Speaking to Atta Kweku, a participating farmer from Barekese Ataase shared his experience, stating, “I’ve learned a lot about traditional leafy vegetables through this project. In my community, we have even established a farmer group for collaboration to enhance production. The project has also introduced us to buyers and provided training on good agricultural practices. In all, the activities we have undertaken under the Seeds for Resilience project have led to increased yields and better quality of produce.”

Afia Buakyewaa, another participating farmer, echoed the same sentiments.  “I’ve expanded my knowledge and planting techniques with traditional leafy vegetables. This rainy season, I intend to plant extensively to increase yield and sales. I believe widespread cultivation of these indigenous vegetables can give farmers like us a comfortable life.”

Aside the testimonials, the farmers also addressed the challenges they faced during GUG activities. The major challenges enumerated by the farmers included limited access to land, particularly in urban areas where lowlands, traditionally used for planting such crops, are being converted for housing development.

Interactive Sessions and Group Work

There was a question-and-answer (Q&A) session during the workshop that allowed participants to seek clarification on key issues and share their experiences. Following the Q&A session, breakout sessions where participants were divided into groups that actively discussed issues surrounding the ILV GUG concept and its key lessons and developed a roadmap for the future were held. The workshop concluded with group presentations summarising outcomes from the breakout sessions. After the presentations, participants were informed that the valuable insights gleaned from the workshop will be compiled into a communiqué that will be shared among key stakeholders to guide initiatives geared towards improving ILV germplasm conservation and use.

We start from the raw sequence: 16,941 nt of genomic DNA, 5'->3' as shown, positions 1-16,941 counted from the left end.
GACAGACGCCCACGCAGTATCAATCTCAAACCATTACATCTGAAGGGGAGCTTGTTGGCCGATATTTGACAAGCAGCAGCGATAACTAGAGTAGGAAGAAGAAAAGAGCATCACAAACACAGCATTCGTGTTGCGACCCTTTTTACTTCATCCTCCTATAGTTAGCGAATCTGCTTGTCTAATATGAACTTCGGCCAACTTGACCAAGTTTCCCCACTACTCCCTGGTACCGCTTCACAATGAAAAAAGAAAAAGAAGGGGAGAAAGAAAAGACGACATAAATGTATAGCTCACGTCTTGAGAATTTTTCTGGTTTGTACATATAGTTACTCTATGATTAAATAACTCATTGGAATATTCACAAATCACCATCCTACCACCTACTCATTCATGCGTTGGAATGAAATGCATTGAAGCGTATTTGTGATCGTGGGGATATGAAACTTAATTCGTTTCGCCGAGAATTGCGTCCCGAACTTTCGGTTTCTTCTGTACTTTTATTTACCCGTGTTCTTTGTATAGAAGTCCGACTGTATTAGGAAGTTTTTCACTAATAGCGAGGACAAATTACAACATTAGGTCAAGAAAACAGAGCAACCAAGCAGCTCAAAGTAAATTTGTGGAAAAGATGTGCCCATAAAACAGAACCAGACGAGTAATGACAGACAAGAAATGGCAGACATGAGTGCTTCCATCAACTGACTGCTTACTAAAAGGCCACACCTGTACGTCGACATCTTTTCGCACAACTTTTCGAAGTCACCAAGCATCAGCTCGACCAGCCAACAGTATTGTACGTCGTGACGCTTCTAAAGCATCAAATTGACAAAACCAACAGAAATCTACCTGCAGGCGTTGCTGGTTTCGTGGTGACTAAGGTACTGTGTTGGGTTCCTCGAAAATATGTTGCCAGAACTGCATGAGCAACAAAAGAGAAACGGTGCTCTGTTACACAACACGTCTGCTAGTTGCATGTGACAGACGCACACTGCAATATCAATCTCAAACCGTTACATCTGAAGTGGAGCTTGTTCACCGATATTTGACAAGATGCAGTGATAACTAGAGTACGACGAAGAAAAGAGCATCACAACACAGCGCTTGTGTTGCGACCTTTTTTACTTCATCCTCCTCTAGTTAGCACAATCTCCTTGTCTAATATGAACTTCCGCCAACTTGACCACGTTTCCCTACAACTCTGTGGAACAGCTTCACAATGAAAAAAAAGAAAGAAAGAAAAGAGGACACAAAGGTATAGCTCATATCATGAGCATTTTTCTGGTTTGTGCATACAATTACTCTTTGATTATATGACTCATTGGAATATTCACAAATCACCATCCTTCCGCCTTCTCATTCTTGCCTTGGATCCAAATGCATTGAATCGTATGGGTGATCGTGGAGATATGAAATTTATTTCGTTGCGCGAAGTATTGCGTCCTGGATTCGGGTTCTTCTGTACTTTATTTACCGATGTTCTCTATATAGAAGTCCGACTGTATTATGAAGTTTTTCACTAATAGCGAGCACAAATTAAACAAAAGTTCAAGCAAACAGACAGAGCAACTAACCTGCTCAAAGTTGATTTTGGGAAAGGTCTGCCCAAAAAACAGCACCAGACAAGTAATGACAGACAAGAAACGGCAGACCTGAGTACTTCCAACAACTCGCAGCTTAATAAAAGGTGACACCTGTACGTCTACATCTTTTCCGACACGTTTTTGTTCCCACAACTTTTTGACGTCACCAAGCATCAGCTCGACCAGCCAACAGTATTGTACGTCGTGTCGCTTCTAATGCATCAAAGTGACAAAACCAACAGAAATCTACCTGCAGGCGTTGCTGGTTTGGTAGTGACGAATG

The Value of Indigenous Leafy Vegetables

Throughout the workshop, emphasis was placed on the unique attributes of indigenous leafy vegetables. Speaking to the media after the event, the Director of the CSIR-PGRRI, Dr. Daniel Ashie Kotey stressed the importance of these nutrient-rich vegetables. “We have observed that many Ghanaian farmers focus on planting exotic vegetables, despite the superior nutritional value of indigenous vegetables. What most people do not know is that indigenous leafy vegetables are better adapted to local farming systems and conditions and are comparatively more  tolerant to pests and diseases, hence reducing the need for spraying pesticides.” Dr. Patricia Acheampong also emphasised the importance of increasing awareness about indigenous leafy vegetables. She stated, “As compared to the northern part of Ghana, people in the southern part of the country often overlook indigenous leafy vegetables. However, by encouraging patronage of these vegetables, we can improve livelihoods, health, and the Ghanaian economy.”

Way Forward

The CSIR-CRI’s “Seeds for Resilience” workshop funded by the Global Crop Trust proved to be a resounding success, since it brought together key players in the agricultural sector to explore the potential of indigenous leafy vegetables. Through presentations, interactive sessions, and group discussions, the workshop fostered a collaborative environment focused on promoting ILV germplasm utilisation.

The enthusiastic participation of farmers, researchers, and policymakers underscored the value proposition of indigenous leafy vegetables. By leveraging the unique benefits of ILVs, such as their superior nutritional value and natural pest tolerance, the SfR project has the potential to enhance food security, improve farmer livelihoods, and contribute to a healthier Ghanaian diet.

Authors: Patricia Konadu Mensah, Bernard Sakyiamah, Enoch Bobie Agyemang, Linda Agyeman, Lynda Nsafoah, Dennis Gyasi Boakye